• by thesp (307649) on Thursday July 30, 2009 @07:47AM (#28879989)

                Thank Dawkins! Finally, someone who gets substantive patent law on Slashdot!

                Really, there should be a page we can point people to who misunderstand the concepts of novelty, inventive step, and scope of protection...

          • by justzisguy (573704) on Thursday July 30, 2009 @01:38AM (#28877945)
            So that no one is confused, the key limitations probably are in bold. I have not searched this patent, nor have I looked at the prosecution history. I further am not a registered patent attorney or agent. User takes all risk. Void where prohibited. Batteries not included?
    • by moon3 (1530265) on Wednesday July 29, 2009 @08:21PM (#28875923)
      Looks bad to me, their claim seams legit, the actual fill date goes back to 2003 TA:

      filed for this particular patent in November 2003 a time, Navar said, before it was obvious that people would download episodic content such as podcasts.

      They are talking over the red phone with Apple now and it looks like their IP lawyers already rolled out the subpoena Gatling.
      • And what do subpoena have to do with anything here? Everything that's needed is public.

        • And what do subpoena have to do with anything here? Everything that's needed is public.

          Discovery can to more than just collect evidence. It can also:
          put the fear of God into their legal team,
          force their legal team to hire more staff and pay overtime to make photocopies/scans,
          disrupt the smaller company's day-to-day business with busy-work,
          force them to provide more rope with which to hang them.

      • by speedtux (1307149)

        Except, of course, that they already were downloading episodic media in 2003.

    • In this case, the important feature is the channel depth stuff recited in the independent claim. Are any of the podcasting experts out there familiar with this limitation and how it relates to the prior art?

    • 1. A method for providing episodic media, the method comprising: providing a user with access to a channel dedicated to episodic media, wherein the episodic media provided over the channel is pre-defined into one or more episodes by a remote publisher of the episodic media; receiving a subscription request to the channel dedicated to the episodic media from the user; automatically downloading updated episodic media associated with the channel dedicated to the episodic media to a computing device associated

      • by speedtux (1307149)

        I don't know of a podcast client that doesn't provide those features. Of course, they also already provided these features in 2003.

        • by ProfBooty (172603)

          Have a reference?

          providing the user with: an indication of a maximum available channel depth, the channel depth indicating a size of episodic media yet to be downloaded from the channel and size of episodic media already downloaded from the channel, the channel depth being specified in playtime or storage resources, and the ability to modify the channel depth by deleting selected episodic media content, thereby overriding the previously configured channel depth.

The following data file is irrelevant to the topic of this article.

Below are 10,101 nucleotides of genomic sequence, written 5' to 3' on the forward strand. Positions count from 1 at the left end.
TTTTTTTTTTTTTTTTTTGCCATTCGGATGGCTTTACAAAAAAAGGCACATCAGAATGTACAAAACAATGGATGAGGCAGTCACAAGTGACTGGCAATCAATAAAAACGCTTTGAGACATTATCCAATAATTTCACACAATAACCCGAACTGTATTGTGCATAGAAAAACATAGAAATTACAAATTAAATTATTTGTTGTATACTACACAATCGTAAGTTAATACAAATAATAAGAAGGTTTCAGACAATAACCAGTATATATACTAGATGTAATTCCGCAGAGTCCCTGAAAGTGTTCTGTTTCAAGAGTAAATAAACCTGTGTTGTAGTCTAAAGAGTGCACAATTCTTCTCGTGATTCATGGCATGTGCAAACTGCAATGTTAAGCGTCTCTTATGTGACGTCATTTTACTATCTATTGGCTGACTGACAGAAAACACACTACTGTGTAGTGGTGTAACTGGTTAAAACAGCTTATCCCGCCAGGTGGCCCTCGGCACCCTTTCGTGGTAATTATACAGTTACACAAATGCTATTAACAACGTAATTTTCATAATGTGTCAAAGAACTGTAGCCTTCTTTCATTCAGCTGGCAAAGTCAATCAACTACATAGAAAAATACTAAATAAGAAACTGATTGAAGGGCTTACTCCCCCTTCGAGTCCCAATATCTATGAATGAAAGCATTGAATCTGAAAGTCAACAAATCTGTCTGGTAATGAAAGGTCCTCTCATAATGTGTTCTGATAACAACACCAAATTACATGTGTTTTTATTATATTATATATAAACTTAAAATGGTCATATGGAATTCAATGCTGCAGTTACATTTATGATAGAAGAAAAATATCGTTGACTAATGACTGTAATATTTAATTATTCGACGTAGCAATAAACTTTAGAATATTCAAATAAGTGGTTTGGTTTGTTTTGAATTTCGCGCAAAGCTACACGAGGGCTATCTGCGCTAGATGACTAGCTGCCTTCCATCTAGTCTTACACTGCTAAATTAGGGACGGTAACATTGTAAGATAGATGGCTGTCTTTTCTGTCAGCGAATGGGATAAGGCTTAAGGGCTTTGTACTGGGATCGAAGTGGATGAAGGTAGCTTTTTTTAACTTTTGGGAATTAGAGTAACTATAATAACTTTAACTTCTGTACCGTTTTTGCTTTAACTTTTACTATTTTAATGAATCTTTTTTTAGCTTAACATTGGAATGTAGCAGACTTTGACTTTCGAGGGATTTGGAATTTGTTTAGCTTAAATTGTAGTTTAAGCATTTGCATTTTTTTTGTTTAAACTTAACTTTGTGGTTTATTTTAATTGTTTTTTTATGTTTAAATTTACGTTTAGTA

You need a SINGLE Indication which shows to th

      • Re: (Score:3, Interesting)

        by Simon Brooke (45012)

        the channel depth indicating a size of episodic media yet to be downloaded from the channel and size of episodic media already downloaded from the channel, the channel depth being specified in playtime or storage resources, and the ability to modify the channel depth by deleting selected episodic media content, thereby overriding the previously configured channel depth.

        Plenty of FTP clients available at the time showed a listing of the files in the current directory of the currently connected server server, with their size, on the left hand side of the screen, and a listing of the files in the currently selected directory on the client with their size on the right hand side of the screen. They also provided means of deleting files on the client (and if authorised on the server) and of selecting which files on the server to download.

        This meets all the features of the above

    • Re: (Score:3, Informative)

      by ProfBooty (172603)

      I would also note that class 725, the class in which this patent was issued from typically has the lowest patent allowance rate in the office. They typically battle it out with class 705 (business methods) for lowest allowance rate.

    • Prior art has been pretty much done away with. The newest laws are simply the first persons to file.
    • Re: (Score:2, Informative)

      by Hammer (14284)

      As a matter of fact it is a submarine. It was filed Nov 2003 but not completed until Nov 2008 when Apple entered the stage.
      However there is prior art dating back to circa 2000. So it is also a bad USPTO decision. But there are others [uspto.gov]

  • Since they are basically describing a function in iTunes, i wonder if they will run afoul of apple and their "Lawyers of Doom" (TM).
  • by deprecated (86120)

    There is nothing in this that even approaches the reality that anyone except an IP lawyer works in. FFS.

  • by chickenarise (1597941) on Wednesday July 29, 2009 @08:09PM (#28875763)
    Didn't RTFA, but podcasting became popular as two things emerged in a large population:
    • greater bandwiïdth
    • cheap digital storage